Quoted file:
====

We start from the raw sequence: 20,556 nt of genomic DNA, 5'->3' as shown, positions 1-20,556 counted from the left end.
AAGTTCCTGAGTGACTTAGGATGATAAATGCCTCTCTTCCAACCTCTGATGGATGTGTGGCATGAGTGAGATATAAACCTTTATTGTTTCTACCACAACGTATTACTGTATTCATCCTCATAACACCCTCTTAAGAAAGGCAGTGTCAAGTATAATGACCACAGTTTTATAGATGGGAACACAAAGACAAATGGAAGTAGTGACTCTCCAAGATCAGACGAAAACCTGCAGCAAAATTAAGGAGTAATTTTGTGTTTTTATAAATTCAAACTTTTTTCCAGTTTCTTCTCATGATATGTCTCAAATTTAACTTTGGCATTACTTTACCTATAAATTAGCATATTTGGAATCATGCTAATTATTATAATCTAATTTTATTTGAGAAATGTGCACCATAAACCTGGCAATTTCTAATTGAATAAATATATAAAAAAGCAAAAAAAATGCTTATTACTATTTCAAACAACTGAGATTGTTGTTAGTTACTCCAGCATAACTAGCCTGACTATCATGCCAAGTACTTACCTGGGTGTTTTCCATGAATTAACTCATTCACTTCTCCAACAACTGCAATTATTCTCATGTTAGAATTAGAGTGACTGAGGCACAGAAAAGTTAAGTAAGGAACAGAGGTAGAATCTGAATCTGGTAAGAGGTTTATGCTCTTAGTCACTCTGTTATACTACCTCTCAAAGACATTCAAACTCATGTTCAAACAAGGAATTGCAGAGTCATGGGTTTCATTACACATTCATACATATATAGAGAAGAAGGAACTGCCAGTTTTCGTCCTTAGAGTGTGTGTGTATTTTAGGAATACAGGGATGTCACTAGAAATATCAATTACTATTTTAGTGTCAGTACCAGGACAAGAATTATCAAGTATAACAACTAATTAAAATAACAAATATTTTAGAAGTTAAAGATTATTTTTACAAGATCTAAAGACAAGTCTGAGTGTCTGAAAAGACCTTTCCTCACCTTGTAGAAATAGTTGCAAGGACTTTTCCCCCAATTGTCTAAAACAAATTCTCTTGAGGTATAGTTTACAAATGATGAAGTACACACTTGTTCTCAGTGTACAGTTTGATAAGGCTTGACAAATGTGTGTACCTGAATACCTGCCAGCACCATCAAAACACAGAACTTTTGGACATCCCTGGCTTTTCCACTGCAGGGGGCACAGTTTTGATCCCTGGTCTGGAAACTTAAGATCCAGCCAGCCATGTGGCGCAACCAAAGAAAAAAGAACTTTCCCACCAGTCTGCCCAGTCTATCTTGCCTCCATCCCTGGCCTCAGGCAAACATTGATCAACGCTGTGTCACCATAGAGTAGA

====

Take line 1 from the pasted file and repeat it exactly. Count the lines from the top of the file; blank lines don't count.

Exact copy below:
We start from the raw sequence: 20,556 nt of genomic DNA, 5'->3' as shown, positions 1-20,556 counted from the left end.